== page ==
Voting is the process of choosing a "best" alternative in view of the preferences of a group of voters over a set of alternatives. In this talk I will present recent work based on the following simple idea: todetermine the winner of an election, first identify the "most representative" voter in the group and then implement the will of that voter. I will explore this idea in the context of binary aggregation, where each voter expresses yes/no choices regarding a number of possibly correlated issues and we are then asked to decide on a collective choice that accurately reflects the views of the group. We will see that certain rules based on our idea, namely the average-voter rule and the majority-voter rule, have surprisingly good properties. In particular, they allow us to approximate the theoretically attractive but practically intractable distance-based rule up to a small constant factor. I will start the talk with a short general introduction to the field of computational social choice. No specific background in voting theory will be required to follow the presentation.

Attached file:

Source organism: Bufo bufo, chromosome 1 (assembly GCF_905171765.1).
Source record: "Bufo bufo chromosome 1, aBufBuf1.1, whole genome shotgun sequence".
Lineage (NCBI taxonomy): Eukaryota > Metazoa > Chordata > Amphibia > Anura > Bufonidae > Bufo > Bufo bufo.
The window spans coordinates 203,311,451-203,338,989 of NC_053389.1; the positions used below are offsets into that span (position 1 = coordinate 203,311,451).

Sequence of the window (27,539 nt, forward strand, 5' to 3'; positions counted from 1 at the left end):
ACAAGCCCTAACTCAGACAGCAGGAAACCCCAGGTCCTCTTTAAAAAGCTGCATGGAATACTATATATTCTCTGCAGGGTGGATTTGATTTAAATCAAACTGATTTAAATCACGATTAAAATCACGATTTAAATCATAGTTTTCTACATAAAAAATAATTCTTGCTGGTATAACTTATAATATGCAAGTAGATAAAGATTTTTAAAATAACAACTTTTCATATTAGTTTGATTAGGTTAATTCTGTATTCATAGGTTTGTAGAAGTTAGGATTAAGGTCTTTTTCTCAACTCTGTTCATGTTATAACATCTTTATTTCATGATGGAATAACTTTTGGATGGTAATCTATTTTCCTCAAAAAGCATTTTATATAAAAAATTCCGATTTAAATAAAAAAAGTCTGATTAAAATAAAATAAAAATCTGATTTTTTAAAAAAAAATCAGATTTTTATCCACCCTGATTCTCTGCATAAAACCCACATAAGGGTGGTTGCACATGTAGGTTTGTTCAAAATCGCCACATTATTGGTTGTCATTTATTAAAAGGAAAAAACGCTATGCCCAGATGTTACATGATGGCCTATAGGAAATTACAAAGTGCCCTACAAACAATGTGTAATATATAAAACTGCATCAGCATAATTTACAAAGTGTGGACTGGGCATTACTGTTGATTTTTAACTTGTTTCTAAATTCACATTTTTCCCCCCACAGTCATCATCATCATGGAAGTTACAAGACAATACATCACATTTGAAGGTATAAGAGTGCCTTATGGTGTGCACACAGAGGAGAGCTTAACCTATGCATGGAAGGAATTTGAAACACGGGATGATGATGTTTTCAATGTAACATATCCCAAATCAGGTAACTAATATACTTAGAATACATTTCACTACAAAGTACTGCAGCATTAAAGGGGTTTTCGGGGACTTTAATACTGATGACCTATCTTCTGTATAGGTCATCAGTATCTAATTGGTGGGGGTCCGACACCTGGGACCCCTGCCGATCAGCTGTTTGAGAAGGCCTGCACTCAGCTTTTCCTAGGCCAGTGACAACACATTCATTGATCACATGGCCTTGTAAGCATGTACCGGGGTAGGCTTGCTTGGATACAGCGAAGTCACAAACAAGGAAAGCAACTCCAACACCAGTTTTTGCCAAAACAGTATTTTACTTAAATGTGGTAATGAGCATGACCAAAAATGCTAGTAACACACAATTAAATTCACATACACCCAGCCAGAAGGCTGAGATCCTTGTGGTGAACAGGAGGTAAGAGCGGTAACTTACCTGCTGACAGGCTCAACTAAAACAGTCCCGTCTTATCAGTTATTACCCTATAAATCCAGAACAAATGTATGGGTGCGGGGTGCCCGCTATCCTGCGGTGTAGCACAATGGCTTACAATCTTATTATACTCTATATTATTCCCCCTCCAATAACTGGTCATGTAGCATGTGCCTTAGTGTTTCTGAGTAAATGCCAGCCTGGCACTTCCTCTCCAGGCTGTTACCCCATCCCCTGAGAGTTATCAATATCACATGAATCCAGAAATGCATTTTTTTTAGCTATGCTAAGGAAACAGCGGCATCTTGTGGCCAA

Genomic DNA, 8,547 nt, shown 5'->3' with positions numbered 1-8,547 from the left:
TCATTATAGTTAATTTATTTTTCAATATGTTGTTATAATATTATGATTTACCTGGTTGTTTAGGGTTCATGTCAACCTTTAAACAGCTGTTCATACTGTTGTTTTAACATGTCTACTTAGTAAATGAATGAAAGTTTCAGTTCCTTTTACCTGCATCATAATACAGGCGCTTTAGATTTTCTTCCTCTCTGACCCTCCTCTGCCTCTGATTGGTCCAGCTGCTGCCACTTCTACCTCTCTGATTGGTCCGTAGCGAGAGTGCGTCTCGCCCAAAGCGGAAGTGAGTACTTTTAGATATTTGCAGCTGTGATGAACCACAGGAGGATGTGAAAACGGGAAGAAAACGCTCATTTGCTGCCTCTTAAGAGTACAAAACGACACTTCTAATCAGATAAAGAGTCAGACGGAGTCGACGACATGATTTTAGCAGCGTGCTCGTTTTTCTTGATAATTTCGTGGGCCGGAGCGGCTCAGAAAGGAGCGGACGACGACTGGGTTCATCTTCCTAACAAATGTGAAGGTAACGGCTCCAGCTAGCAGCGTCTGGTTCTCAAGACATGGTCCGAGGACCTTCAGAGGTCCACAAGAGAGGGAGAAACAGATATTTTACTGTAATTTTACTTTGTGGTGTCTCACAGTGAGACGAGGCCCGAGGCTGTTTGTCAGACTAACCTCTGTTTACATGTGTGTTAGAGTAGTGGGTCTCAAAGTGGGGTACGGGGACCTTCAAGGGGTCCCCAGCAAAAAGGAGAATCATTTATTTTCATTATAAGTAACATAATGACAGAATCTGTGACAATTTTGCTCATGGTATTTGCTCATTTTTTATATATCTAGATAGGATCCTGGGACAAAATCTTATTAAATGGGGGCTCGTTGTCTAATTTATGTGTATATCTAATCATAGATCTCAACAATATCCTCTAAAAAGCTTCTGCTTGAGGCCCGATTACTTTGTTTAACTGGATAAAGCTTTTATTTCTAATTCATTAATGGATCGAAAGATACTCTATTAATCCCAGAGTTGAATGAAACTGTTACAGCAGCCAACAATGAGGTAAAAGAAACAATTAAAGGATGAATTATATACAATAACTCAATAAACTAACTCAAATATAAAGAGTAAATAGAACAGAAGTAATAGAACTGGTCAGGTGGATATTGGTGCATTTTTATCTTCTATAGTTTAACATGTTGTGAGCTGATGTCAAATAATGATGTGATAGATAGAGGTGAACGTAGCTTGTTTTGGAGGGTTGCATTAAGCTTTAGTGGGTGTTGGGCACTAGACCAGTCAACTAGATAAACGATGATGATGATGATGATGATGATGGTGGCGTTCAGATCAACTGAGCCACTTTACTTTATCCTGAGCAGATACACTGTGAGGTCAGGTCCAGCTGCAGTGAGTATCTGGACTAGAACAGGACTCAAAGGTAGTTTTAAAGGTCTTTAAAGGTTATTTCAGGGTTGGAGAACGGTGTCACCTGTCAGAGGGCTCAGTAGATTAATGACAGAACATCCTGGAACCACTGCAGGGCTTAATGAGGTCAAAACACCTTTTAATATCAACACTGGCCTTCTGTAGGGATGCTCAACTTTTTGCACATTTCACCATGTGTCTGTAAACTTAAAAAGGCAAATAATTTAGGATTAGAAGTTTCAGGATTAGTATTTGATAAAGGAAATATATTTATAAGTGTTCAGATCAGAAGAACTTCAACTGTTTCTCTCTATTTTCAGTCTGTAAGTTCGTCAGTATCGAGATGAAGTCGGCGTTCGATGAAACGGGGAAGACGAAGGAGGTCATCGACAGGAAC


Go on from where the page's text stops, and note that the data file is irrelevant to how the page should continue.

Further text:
Institute for Logic, Language & Computation (ILLC)
University of Amsterdam